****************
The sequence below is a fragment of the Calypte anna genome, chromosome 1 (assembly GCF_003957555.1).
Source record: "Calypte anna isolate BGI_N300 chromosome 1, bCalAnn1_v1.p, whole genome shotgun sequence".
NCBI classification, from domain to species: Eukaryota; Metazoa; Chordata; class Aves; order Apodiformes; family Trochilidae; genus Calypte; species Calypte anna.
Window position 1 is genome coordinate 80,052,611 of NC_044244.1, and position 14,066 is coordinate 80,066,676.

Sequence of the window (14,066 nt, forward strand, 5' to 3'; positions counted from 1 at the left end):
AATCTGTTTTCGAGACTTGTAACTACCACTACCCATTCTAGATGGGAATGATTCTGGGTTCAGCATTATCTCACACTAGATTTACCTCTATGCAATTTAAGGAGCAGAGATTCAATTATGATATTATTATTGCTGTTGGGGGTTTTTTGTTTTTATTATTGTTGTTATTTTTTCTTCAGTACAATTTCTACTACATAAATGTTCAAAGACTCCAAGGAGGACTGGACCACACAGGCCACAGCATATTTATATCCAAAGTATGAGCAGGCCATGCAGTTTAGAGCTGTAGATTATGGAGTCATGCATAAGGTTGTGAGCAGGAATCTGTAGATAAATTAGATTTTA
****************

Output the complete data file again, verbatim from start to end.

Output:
The sequence below is a fragment of the Calypte anna genome, chromosome 1 (assembly GCF_003957555.1).
Source record: "Calypte anna isolate BGI_N300 chromosome 1, bCalAnn1_v1.p, whole genome shotgun sequence".
NCBI classification, from domain to species: Eukaryota; Metazoa; Chordata; class Aves; order Apodiformes; family Trochilidae; genus Calypte; species Calypte anna.
Window position 1 is genome coordinate 80,052,611 of NC_044244.1, and position 14,066 is coordinate 80,066,676.

Sequence of the window (14,066 nt, forward strand, 5' to 3'; positions counted from 1 at the left end):
AATCTGTTTTCGAGACTTGTAACTACCACTACCCATTCTAGATGGGAATGATTCTGGGTTCAGCATTATCTCACACTAGATTTACCTCTATGCAATTTAAGGAGCAGAGATTCAATTATGATATTATTATTGCTGTTGGGGGTTTTTTGTTTTTATTATTGTTGTTATTTTTTCTTCAGTACAATTTCTACTACATAAATGTTCAAAGACTCCAAGGAGGACTGGACCACACAGGCCACAGCATATTTATATCCAAAGTATGAGCAGGCCATGCAGTTTAGAGCTGTAGATTATGGAGTCATGCATAAGGTTGTGAGCAGGAATCTGTAGATAAATTAGATTTTA